Man's hair tube


Man’s hair tube (müisó)

Waiwai people,

Guyana, 20th century

A.1953.69.l

What is it? This is a hair tube or müisó.

What is it for? Amerindian people used to spend a lot of time washing, oiling and combing their hair. WaiWai men grew their hair very long, which must have got in the way when they went hunting in the forest, so they wore their hair in a long pigtail. For dances and special ceremonies they would add a special hair tube like this one.

Who made it? The hair tube was made by the WaiWai people, who live in Guyana and Brazil.

How is it worn? The man wearing it would have threaded his pigtail through the short beaded bamboo tube at the top. The bulky feather tassel below acted like a hair extension.

Image: Collection of Sir Gordon Lethem A.1963.27.az.25 

What is it made of? The beaded tube is made of bamboo. Under the tube is a fringe of parrot feathers, the skins of eight channel-billed toucans (Ramphastos vitellinus) and the iridescent skin of a little Guianian toucanet (Selenidera culik).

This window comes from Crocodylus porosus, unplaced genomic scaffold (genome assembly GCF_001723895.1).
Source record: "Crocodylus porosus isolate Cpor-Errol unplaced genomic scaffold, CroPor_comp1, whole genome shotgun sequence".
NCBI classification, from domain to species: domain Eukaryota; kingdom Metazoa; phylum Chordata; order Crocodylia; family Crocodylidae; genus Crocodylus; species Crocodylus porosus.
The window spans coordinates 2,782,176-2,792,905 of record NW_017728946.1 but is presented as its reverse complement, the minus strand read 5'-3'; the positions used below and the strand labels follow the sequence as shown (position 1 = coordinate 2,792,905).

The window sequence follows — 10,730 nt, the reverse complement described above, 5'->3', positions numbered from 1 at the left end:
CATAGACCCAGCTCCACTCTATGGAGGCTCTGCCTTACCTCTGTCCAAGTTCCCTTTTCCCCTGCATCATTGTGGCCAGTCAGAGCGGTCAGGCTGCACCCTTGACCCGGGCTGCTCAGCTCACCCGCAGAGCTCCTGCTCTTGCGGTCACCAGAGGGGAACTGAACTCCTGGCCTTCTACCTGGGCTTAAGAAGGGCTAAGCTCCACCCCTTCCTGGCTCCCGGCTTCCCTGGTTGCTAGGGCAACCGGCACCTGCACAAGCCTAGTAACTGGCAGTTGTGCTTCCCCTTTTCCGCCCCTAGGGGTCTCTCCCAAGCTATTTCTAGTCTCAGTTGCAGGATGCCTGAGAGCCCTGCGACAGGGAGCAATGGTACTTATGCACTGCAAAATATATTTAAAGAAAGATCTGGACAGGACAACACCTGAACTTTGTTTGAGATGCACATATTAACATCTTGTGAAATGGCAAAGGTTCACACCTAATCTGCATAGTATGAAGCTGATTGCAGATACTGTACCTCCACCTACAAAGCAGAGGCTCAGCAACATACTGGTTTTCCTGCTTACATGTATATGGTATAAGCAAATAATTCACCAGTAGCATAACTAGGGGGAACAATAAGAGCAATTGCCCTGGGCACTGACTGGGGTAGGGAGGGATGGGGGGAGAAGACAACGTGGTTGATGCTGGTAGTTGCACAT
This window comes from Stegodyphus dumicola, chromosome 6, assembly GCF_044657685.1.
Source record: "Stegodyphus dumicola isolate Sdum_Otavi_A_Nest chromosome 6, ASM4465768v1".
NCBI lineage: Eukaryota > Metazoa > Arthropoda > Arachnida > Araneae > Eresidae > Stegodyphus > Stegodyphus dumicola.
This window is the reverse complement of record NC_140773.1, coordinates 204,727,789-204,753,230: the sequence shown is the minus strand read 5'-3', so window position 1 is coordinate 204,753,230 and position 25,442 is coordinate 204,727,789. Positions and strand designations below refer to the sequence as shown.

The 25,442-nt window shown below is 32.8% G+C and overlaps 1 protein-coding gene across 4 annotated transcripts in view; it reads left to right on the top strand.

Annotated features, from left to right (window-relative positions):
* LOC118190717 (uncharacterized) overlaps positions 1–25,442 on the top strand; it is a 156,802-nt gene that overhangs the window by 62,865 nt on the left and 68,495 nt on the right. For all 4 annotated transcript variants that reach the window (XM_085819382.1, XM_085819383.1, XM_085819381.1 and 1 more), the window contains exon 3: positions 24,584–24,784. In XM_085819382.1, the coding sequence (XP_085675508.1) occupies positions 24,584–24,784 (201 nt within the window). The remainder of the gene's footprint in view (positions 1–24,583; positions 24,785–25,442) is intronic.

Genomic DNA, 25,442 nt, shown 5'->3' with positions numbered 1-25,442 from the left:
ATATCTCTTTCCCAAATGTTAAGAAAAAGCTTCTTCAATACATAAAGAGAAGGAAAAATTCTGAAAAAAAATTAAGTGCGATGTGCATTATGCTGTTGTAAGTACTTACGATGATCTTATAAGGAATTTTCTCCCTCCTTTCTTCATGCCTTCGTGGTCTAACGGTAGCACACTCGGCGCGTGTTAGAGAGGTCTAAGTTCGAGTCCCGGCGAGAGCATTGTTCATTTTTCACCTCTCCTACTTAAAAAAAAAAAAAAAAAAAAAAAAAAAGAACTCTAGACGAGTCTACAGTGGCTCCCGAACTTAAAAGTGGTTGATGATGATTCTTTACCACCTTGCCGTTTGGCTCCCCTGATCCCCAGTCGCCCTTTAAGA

Are hair tubes still worn today? This tube was made and worn about 60 years ago, at a time when the WaiWai had very little contact with western culture. In the 1950s an airstrip was built near their land and they began to have direct contact with missionaries and other westerners. These days the WaiWai wear Western clothes and have replaced their traditional festivals with Christian celebrations such as Christmas and Easter.

Linked objects:

Channel-billed toucan

Green aracari

Jaguar-skin belt

Bark armlets

Men’s vanity basket (pakára)

Women’s bead aprons (keweyú)